The Strength of the Streets: The 12 Most Important Protests in Human History

As long as there have been governments, there have been protests against them. From the earliest days of human history we have heard tales of the masses rising against the powers that be with the goal of changing their ways: there are stories of strikes by workers building the pyramids of Egypt, of popular leaders such as Spartacus and of slave revolts all over the Ancient World. The nature of feudal society did not lend itself to successful protest – those who questioned authority were often the swiftest victims of it, a trend that has continued to this day – but there has always been movement from below through which people have endeavored to collectively act in defense of their rights.

There have been non-violent actions, designed to show dissent and dignity, there have been symbolic actions, crafted to make a point that stands for a larger whole – and of course, there have been full on rebellions, dedicated to using all means necessary to wrest power by force. Our list of the most important protests in human history takes in them all – let us talk you through some of the most influential and most lasting popular demonstrations that have shaped the world that we live in today.

There have been non-violent actions, designed to show dissent and dignity, there have been symbolic actions, crafted to make a point that stands for a larger whole – and of course, there have been full on rebellions, dedicated to using all means necessary to wrest power by force. Our list of the most important protests in human history takes in them all – let us talk you through some of the most influential and most lasting popular demonstrations that have shaped the world that we live in today.

King Edward faces the peasants. BBC

1. The Peasants’ Revolt

The earliest example of a popular protest is hard to pin down. Some will cite the slave revolts mentioned in The Bible, or uprisings against monarchical dynasties in China. We can’t verify them and thus we leave them to speculation: instead, we begin our journey through protest in Mediaeval England.

Life in 14th century England was, to quote Hobbes, nasty, brutish and short. It was particularly unpleasant if you happened to be poor, which the vast, vast majority of the population was.  Most people worked the land as serfs, beholden to one landowner and required to work the land for that master, with only a small portion on the side with which they could feed themselves.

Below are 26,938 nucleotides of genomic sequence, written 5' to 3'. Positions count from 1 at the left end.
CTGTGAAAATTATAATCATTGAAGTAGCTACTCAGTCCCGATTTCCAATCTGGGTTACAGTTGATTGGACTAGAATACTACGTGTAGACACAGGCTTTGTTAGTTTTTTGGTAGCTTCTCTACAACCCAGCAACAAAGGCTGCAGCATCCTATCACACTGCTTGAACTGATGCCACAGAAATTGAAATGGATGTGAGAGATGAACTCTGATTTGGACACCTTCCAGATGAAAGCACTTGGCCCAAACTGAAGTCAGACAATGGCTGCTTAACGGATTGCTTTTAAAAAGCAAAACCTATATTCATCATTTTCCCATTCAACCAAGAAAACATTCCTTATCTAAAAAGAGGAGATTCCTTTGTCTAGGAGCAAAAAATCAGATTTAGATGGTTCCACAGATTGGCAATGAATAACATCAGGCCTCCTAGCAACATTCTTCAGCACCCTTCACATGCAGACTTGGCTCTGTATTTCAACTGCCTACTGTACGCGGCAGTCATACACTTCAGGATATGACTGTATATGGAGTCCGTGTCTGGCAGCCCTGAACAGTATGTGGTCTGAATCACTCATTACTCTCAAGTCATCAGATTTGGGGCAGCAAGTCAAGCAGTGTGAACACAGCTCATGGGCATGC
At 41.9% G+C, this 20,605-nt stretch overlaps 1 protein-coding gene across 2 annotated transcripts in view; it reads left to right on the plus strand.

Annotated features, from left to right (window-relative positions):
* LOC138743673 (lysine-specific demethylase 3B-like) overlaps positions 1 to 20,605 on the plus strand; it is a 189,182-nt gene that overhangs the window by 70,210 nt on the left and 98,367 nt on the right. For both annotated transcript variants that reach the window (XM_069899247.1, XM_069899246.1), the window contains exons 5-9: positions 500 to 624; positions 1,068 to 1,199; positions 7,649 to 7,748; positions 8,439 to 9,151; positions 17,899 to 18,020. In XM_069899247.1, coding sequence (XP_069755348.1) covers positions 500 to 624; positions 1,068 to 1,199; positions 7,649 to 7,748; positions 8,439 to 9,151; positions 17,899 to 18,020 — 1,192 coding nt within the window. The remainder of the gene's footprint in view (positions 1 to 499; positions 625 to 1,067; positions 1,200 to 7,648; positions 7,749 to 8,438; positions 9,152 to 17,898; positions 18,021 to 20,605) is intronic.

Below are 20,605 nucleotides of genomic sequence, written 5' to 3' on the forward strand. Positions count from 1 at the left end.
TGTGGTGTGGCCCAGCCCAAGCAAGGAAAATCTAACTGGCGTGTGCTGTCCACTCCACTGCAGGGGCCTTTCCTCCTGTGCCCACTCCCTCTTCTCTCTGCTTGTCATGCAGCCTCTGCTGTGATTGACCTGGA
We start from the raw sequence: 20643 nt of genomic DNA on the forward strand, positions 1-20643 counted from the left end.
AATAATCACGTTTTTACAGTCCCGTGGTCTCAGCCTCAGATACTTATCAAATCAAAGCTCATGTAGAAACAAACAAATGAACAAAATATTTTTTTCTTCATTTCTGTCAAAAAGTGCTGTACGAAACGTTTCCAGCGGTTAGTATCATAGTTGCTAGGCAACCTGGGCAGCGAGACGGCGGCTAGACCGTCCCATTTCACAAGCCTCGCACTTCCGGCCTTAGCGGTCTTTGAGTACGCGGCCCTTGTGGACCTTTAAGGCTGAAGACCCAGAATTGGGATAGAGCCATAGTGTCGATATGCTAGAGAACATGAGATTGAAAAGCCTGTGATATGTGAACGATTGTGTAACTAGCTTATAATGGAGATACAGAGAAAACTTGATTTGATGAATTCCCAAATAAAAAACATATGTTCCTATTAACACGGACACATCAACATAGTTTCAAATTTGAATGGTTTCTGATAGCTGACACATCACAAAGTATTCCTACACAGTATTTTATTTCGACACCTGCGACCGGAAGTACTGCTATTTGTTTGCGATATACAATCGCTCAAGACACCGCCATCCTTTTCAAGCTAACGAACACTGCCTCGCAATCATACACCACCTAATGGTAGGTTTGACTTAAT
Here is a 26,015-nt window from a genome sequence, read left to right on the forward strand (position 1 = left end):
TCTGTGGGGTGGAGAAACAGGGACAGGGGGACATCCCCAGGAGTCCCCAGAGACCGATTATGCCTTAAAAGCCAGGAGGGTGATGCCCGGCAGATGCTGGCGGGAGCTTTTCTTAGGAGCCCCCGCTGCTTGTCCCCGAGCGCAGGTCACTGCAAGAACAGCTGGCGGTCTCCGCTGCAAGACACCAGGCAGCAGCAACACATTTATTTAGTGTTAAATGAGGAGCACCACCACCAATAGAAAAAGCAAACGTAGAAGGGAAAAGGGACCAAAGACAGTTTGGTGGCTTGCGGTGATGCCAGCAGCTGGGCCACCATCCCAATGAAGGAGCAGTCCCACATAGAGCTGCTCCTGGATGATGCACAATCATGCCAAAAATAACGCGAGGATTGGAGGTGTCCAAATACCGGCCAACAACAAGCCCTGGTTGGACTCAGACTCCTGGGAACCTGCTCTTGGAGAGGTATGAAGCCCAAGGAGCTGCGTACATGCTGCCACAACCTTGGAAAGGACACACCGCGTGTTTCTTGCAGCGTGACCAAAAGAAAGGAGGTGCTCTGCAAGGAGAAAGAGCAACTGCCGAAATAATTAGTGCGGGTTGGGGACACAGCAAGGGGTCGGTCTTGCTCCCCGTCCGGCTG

There were masters and there were villeins, and if you were a villein then your life revolved around doing basically whatever the lord of the manor fancied you to do. Villeins were indentured slaves, taxed to the hilt and unable to work or move freely. All you wanted was a plot of land to call your own and the right to farm freely.

What you didn’t want was the Black Death, either, which arrived in 1348 and killed somewhere around half of all peasants. While this was bad for those killed (obviously), it did hand the surviving villeins a decent hand economically speaking. With 50% fewer villeins around and the same amount of land, they could manoeuvre against the masters for a better deal.

In 1381, they did just that. When the King’s official, John Brampton, attempted to take poll taxes from peasants in Essex to pay for the ongoing war in France, he was met with resistance by locals. The rebellion spread and suddenly villeins had taken arms and were burning all records of their bondage, emptying the jails and attacking anyone with a whiff of royalty about them.

The mob, lead by serf Wat Tyler, marched towards London and managed to take the Tower of London, destroying the Savoy Palace and killing the Lord Chancellor and the Lord High Treasurer. They were met at Mile End by the King himself, aged just 14. He agreed to abolish serfdom.

The next day, however, he met with Wat Tyler, wherein a battle ensued and Tyler was killed by one of Richard’s entourage. With the leader slain, the King’s forces began to roll back the concessions they had granted and, in the end, the Peasant’s Revolt was put down with thousands killed across England. The influence of the revolt would be lasting, however, with future monarchs reticent to ever raise taxes on the peasantry and always aware that consent of some form was required to govern the people.